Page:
BAGHDAD (Reuters) - At the peak of the United States's war in Iraq, the U.S. military had more than 170,000 troops, 500 bases replete with tents and toilets, kitchens and motor pools, and an airline that flew hundreds of times a day across the country.

Moving day has lasted more than a year.

The U.S. withdrawal from Iraq after nearly nine years of war is believed to be one of the largest removal jobs in history. At the start of the year logistics experts calculated there were nearly 3 million pieces of equipment to be moved, from airplanes, helicopters and tanks to laptops and lights.

"It is the largest move of military equipment we have done sinceWorld War Two," said Lieutenant Colonel Jerry Brooks, a U.S. military historian.

Soldiers, trucks and weaponry are streaming out of Iraq every day. From that peak of 170,000 troops, about 18,000 remain this week, with hundreds leaving daily. Virtually all will be gone before Christmas.

Since September 2010, around 2 million pieces of equipment have been redeployed, U.S. officials say, some back to the United States, others toAfghanistan or other locations.

By September 1, the clutter had been reduced to about 20,000 truckloads. This week, about 9,000 truckloads remained.

"It's not as glamorous as it was when you're out on patrol in a village, helping some young Iraqi, or building a school or capturing a terrorist. But it's historic," said Brigadier General Bradley Becker of the move out.

"Someday I truly believe that future military classes ... will study the logistics (of our) move out of Iraq."


Closing down theIraq war has meant shutting down the U.S. military bases, which numbered 505 at the peak and included everything from small desert fueling depots to massive installations where Americans have been entrenched for years.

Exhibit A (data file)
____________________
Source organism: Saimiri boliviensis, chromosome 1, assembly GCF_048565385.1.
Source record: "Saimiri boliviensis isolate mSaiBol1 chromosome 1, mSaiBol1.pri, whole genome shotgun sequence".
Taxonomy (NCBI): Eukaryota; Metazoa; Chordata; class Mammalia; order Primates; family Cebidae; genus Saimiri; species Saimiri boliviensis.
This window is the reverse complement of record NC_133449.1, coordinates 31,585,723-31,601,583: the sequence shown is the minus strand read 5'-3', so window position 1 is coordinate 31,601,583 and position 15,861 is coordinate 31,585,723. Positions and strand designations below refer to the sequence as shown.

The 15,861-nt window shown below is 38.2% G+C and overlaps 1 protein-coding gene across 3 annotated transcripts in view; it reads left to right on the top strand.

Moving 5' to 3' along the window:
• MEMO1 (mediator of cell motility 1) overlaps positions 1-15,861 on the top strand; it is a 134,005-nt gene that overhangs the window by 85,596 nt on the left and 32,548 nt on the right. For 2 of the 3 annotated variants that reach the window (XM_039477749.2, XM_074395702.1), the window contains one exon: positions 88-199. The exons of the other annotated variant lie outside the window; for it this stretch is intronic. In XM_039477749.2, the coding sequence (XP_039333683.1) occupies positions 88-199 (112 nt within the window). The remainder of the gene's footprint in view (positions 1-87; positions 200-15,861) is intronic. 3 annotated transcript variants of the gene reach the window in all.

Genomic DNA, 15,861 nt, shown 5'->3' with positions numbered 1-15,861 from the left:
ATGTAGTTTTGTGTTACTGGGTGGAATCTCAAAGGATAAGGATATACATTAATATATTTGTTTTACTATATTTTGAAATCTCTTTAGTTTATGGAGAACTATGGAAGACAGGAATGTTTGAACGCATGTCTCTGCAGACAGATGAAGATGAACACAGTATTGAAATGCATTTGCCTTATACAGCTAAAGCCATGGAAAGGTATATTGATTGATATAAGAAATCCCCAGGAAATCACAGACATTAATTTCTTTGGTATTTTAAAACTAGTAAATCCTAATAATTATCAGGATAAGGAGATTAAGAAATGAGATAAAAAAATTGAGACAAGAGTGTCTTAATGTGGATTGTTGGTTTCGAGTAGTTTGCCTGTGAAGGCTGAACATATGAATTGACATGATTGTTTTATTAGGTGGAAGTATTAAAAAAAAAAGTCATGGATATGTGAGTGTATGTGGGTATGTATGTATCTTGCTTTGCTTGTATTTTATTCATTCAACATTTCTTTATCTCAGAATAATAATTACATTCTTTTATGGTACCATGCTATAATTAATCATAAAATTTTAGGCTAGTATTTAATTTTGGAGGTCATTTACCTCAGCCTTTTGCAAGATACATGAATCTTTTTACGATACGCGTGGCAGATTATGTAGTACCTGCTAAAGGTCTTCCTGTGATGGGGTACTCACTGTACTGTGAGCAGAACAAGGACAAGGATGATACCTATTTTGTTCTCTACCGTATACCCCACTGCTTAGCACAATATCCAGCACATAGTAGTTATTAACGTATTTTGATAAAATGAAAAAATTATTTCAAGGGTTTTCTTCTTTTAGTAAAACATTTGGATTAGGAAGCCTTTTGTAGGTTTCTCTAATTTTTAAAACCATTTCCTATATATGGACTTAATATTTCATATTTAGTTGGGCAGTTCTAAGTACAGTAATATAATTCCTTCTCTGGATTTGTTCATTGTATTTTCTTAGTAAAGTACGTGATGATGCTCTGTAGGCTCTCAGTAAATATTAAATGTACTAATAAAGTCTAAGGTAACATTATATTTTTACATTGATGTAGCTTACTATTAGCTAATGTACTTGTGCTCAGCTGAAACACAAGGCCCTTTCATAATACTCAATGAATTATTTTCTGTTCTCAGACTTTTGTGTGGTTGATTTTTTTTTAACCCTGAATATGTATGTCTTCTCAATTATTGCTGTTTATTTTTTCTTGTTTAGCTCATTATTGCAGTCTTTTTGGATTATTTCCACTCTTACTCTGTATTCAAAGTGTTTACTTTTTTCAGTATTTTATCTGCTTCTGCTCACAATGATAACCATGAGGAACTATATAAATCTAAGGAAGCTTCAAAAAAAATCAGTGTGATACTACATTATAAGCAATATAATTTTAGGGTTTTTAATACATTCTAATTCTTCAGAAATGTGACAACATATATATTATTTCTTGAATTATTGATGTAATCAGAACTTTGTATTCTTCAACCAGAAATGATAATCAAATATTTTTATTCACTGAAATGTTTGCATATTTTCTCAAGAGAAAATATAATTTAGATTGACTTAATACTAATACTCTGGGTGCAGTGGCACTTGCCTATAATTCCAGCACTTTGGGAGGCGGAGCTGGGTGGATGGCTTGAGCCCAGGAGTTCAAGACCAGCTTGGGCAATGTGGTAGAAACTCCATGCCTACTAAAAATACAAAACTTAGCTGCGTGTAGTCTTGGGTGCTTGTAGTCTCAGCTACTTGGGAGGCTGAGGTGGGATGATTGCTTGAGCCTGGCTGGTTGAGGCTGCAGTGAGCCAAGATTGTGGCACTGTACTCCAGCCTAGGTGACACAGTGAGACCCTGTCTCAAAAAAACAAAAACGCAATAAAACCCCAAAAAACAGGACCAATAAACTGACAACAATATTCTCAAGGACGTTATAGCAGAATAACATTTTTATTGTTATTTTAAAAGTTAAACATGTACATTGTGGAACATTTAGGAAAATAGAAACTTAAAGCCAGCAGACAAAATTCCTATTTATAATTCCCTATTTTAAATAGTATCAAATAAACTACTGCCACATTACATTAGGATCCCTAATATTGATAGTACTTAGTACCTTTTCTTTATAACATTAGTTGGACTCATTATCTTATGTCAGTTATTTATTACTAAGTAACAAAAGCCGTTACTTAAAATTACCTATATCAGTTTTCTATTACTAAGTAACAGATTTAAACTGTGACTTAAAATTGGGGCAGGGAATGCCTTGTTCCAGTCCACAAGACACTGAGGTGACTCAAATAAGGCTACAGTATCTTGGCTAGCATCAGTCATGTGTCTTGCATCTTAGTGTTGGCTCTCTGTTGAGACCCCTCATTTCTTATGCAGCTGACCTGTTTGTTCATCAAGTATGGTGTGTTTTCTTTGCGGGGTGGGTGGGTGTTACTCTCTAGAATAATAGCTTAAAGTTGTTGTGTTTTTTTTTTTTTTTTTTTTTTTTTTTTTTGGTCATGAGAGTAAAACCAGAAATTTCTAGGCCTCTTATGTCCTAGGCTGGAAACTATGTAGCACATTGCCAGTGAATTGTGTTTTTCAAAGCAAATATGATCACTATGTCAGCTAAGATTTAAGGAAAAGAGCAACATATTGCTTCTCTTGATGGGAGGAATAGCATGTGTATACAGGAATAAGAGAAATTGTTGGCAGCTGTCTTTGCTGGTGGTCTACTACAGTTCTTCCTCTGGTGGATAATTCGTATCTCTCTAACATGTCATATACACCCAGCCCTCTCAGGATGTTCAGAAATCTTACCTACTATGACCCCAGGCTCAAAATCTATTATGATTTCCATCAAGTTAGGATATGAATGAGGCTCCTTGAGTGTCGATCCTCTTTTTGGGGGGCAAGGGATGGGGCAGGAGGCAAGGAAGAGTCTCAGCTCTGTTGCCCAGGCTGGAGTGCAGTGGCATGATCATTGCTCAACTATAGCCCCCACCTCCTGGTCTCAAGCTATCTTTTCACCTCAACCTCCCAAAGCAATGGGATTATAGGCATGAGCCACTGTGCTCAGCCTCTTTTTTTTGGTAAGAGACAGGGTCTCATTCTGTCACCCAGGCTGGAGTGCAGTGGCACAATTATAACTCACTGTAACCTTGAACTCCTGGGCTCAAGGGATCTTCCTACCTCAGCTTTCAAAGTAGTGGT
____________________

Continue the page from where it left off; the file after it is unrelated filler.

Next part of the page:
The Victory Base complex in Baghdad, the heart of the war operation surrounded by 42 km (27 miles) of concrete blast walls and razor wire, once hosted 40,000 troops and more than 20,000 contractors. Balad, north of Baghdad, had 36,000 residents.

Victory was so big it had a reverse osmosis water plant that could generate 1.85 million gallons a day, an ice plant, a 50-megawatt power generating station, stadium-sized chow halls and a laundromat with 3,000 machines able to do 36,000 loads a day.

Now the generals have moved from Saddam's missile-damaged palaces, the war operations room has been cleared of computers and phones and the barber shops, DVD stores and restaurants likeBurger King, Subway and Green Bean are fast disappearing.


For years, in U.S. air terminals across Iraq, on flat-screen monitors or white boards, generals and soldiers, journalists and contractors watched for flight information to BIAP (Baghdad International Airport), Tikrit, Mosul or other destinations.

Between combat, medical evacuations and ferry service, the U.S. intra-Iraq airline flew scores of times every day.

At the peak in 2009, there more than 400 aircraft which flew daily, Brooks said.

"The MNC-I Aviation brigade averaged 157 missions a day. We had 28 helicopters devoted to just flying passengers around Iraq on scheduled flights."